Stimulating Student Preparation in Introductory Engineering Mechanics

Contributing USMA Research Unit(s)

Civil and Mechanical Engineering

Publication Date


Publication Title

Proceedings of the ASEE 2021 Annual Conference

Document Type

Conference Proceeding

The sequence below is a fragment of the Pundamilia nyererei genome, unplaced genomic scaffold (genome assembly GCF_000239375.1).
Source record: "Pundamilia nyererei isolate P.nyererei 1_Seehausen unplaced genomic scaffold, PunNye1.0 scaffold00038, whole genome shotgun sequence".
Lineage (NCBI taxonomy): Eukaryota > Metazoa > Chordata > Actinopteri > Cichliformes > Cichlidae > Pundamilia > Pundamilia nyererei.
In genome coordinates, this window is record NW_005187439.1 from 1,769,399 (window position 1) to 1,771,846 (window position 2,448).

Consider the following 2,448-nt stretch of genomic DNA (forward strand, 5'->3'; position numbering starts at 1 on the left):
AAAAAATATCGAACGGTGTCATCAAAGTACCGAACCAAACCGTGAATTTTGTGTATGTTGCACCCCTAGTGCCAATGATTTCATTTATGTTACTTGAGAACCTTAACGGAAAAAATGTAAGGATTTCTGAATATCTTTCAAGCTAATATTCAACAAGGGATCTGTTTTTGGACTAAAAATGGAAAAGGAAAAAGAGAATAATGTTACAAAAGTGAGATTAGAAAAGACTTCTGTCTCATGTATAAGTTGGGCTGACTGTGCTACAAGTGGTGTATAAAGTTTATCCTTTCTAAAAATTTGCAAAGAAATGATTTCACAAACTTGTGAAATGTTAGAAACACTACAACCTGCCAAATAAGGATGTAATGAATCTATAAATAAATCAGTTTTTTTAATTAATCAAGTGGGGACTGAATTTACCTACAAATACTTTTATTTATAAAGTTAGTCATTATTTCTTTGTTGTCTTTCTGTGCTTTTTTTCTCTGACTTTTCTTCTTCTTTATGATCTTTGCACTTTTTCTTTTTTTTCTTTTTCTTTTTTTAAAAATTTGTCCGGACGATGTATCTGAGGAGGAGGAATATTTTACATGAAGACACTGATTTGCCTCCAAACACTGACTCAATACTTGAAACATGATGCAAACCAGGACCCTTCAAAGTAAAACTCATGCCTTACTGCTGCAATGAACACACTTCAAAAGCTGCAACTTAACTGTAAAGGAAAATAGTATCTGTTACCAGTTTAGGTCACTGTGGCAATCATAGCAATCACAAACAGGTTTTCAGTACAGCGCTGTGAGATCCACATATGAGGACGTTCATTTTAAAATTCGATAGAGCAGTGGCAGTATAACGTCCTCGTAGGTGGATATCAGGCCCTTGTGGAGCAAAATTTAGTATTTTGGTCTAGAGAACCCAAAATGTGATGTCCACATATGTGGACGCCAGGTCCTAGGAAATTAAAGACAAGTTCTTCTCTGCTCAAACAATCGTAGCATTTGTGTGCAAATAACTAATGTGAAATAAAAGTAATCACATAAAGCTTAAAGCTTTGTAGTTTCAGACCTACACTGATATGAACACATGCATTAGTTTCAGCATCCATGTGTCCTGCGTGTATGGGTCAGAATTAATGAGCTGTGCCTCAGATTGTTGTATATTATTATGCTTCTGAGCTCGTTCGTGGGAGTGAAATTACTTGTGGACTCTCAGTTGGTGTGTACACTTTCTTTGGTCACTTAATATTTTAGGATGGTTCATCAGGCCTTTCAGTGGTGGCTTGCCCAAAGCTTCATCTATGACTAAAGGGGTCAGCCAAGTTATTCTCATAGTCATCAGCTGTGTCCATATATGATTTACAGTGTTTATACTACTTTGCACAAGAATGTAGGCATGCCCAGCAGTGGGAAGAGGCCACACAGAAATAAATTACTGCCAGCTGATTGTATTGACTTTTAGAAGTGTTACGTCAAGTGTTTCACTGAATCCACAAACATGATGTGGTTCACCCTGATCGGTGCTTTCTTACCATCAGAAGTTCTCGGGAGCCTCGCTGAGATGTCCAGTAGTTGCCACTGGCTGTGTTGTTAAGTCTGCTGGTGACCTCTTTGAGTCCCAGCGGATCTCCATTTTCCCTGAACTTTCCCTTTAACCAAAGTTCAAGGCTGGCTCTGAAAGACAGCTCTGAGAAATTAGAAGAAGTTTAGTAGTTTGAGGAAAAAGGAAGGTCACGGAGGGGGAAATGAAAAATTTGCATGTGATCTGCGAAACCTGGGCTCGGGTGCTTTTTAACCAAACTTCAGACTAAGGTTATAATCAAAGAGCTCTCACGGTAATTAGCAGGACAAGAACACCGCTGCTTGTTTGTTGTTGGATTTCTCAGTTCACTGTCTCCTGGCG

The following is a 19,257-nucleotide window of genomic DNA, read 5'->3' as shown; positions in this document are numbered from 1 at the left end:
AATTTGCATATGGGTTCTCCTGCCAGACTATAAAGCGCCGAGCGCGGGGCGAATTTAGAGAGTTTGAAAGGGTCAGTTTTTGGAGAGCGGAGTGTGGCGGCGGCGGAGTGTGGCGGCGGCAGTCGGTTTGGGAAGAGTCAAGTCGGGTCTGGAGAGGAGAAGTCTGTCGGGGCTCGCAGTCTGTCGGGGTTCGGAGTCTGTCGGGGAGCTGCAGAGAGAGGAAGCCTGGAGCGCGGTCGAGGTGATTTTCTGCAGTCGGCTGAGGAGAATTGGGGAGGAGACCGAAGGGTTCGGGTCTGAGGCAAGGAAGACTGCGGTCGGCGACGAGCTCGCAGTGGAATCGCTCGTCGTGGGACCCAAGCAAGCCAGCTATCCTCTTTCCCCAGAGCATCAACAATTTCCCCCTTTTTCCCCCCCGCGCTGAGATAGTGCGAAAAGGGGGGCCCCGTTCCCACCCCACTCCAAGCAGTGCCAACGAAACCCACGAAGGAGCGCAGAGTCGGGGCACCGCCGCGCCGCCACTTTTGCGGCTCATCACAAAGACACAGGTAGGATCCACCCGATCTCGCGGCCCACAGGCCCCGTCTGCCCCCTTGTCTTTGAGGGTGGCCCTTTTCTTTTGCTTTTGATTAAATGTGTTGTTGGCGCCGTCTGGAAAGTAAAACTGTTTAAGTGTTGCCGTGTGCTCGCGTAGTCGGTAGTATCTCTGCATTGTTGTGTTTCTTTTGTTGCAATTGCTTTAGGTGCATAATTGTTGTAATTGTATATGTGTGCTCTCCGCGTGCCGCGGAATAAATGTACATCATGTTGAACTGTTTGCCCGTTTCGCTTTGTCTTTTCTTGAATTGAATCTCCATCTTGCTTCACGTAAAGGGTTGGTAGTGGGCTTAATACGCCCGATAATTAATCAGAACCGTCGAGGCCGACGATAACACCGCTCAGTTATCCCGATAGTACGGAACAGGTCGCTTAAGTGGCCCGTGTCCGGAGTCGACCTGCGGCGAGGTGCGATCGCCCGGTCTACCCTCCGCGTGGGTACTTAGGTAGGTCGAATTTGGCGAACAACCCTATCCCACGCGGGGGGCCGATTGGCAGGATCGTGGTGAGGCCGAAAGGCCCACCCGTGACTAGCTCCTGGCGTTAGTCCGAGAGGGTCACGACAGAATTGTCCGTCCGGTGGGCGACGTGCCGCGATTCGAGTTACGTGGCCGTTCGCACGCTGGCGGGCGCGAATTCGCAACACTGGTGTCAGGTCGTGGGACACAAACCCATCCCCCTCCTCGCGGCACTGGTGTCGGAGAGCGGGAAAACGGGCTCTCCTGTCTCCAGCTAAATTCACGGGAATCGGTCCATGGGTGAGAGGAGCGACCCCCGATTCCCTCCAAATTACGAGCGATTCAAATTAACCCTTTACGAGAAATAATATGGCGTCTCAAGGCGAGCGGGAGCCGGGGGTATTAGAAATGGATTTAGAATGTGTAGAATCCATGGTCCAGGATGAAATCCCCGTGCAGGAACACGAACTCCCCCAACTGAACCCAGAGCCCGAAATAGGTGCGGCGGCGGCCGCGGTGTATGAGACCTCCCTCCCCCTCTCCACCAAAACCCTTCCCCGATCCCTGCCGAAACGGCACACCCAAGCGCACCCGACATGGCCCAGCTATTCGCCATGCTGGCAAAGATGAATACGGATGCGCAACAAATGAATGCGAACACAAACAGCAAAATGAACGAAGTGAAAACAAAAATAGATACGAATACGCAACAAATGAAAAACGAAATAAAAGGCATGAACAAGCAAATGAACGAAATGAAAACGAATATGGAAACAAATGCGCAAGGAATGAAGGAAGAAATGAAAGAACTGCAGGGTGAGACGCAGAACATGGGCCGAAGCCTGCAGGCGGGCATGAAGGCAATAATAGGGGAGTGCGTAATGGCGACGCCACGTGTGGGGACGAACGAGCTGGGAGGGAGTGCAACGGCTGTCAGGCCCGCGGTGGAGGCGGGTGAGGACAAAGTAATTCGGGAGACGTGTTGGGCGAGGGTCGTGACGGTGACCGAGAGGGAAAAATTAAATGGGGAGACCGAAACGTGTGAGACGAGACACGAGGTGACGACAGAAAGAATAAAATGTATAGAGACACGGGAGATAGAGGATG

Engineering mechanics is the foundation for an engineering curriculum. It is crucial to comprehend and retain this knowledge to be successful in advanced courses such as structural analysis and machine component design, as well as to pass the fundamentals of engineering (FE) exam. The study presented in this paper details the approach taken to replace in-class quizzes with regular out-of-class homework assignments in an introductory engineering mechanics course. The objectives of the study were to: 1) provide students with a variety of problems to apply both new and previous knowledge; 2) encourage engagement with the course material outside of in-person lessons; and 3) teach students to reflect and self-assess their own learning. Eighteen homework assignments were added throughout the thirty-lesson course. Each assignment consisted of two parts; practice problems from previous lessons and conceptual responses based on preparation for the next lesson. At the beginning of each class, students were given the opportunity to assess their own work and clarify any points of confusion. Instructors also provided focused, frequent, and timely digital feedback on these assessments. Instructors graded each assignment based on a holistic evaluation of the students’ comprehension in four domains: 1) approach to problem solving, 2) demonstration of engineering concepts, 3) application of fundamental math concepts, and 4) accuracy and presentation of the final answer. The effectiveness of the assignments was evaluated based on time students engaged with the material outside of class, historical performance on mid-term and final examinations, and student and instructor feedback. The results of the study showed frequent out-of-class assessments allowed students to spend a consistent amount of time with the course material per lesson and reduced the reported study time for midterm and final examinations. Students’ time spent preparing for each lesson increased by 22%, but time spent preparing for examinations decreased by 29%. Student feedback showed regular assessments were a useful tool when preparing for examinations and assisted in learning the material. However, the students’ performance on historical examinations showed negligible impact on comprehension of course topics. Further research is required to evaluate long-term retention.

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